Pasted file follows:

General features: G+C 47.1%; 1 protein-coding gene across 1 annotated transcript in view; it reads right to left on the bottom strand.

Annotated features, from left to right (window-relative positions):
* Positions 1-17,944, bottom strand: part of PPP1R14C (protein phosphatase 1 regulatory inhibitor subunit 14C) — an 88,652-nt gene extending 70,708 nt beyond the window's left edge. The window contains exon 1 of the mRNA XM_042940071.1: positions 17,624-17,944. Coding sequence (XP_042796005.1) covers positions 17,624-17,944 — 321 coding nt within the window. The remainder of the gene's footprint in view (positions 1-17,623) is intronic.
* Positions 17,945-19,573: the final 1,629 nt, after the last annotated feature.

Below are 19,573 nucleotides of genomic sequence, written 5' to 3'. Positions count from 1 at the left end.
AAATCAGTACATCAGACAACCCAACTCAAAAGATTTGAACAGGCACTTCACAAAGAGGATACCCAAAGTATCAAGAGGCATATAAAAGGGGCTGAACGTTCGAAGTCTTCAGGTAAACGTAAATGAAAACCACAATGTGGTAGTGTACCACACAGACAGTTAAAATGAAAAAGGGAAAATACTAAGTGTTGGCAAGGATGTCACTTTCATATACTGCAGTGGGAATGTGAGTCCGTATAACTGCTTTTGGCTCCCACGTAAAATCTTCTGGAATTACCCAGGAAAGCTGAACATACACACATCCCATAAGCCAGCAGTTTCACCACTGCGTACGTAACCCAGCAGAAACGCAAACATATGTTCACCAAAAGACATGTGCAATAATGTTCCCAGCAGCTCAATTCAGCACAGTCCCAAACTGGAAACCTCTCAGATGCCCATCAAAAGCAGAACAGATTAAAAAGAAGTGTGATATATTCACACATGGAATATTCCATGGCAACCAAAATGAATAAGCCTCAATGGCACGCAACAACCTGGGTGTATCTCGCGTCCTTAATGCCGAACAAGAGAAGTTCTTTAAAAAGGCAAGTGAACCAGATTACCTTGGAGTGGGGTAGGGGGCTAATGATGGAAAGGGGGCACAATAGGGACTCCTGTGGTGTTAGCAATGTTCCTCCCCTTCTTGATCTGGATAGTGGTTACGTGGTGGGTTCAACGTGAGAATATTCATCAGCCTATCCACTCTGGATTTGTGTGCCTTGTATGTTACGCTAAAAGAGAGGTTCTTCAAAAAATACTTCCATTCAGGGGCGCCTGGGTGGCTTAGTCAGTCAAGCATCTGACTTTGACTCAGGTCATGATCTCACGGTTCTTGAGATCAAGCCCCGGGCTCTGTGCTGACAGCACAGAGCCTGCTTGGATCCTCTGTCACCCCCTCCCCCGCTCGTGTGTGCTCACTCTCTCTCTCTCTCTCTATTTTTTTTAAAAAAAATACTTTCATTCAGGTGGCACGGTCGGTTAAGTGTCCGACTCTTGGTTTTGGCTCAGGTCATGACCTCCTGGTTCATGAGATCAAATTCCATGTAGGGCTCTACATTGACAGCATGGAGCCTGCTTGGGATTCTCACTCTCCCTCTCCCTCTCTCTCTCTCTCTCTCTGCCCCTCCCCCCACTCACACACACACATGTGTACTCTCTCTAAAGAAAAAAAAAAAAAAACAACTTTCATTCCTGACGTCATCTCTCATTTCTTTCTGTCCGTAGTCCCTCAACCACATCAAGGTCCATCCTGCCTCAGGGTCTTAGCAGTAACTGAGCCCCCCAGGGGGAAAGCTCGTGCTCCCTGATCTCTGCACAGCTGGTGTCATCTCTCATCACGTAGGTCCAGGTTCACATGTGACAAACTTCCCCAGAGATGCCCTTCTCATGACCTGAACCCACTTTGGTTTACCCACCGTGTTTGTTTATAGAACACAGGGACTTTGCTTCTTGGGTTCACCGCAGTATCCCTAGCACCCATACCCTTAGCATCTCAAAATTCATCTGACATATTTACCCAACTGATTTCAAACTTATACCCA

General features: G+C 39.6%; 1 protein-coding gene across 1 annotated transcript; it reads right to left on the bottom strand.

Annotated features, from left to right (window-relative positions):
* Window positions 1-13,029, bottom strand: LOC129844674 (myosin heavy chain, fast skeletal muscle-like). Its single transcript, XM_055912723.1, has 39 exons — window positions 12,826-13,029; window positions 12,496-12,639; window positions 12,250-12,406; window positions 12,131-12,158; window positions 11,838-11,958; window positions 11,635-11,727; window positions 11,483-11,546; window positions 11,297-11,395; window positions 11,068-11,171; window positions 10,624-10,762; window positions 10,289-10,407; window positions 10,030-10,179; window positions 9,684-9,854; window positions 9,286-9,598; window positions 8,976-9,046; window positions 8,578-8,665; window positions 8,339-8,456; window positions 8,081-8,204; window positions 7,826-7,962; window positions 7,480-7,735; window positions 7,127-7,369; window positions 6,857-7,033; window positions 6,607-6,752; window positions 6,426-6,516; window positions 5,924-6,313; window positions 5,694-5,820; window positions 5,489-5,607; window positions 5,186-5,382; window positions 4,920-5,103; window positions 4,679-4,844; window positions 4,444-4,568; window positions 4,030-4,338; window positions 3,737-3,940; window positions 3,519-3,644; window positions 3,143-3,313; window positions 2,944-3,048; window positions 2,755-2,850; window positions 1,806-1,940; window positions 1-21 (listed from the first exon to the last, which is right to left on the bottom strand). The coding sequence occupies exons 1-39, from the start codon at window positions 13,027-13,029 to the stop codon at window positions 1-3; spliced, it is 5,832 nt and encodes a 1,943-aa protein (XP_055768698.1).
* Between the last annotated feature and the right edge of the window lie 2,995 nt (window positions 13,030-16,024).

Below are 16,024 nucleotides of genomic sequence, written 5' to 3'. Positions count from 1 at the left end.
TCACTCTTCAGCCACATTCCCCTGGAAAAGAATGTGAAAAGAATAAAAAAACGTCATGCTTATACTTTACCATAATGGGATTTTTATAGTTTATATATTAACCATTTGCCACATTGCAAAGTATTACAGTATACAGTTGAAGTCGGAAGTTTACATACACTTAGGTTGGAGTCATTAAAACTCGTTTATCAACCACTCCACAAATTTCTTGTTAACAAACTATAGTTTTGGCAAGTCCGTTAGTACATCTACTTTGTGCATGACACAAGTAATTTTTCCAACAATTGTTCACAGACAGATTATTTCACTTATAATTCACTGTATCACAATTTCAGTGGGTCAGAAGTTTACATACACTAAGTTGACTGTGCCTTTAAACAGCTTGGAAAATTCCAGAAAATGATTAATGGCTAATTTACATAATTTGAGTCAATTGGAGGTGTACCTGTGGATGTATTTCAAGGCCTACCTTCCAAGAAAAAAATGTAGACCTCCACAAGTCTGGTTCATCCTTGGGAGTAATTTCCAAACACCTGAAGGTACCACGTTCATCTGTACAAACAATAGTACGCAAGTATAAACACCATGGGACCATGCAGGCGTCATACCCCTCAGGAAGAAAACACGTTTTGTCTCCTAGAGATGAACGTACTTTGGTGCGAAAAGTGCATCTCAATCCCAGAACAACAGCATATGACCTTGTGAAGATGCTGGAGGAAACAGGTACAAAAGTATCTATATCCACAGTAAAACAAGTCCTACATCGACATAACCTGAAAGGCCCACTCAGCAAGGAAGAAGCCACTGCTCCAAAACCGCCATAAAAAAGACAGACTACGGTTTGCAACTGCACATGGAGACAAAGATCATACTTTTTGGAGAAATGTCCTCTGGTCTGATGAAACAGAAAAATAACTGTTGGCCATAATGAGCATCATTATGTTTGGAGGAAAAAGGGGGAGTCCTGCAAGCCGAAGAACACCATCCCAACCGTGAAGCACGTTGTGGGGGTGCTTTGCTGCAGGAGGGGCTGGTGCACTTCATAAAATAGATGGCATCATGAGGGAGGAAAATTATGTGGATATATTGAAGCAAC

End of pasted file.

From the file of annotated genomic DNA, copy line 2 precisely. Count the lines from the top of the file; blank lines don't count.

Annotated features, from left to right (window-relative positions):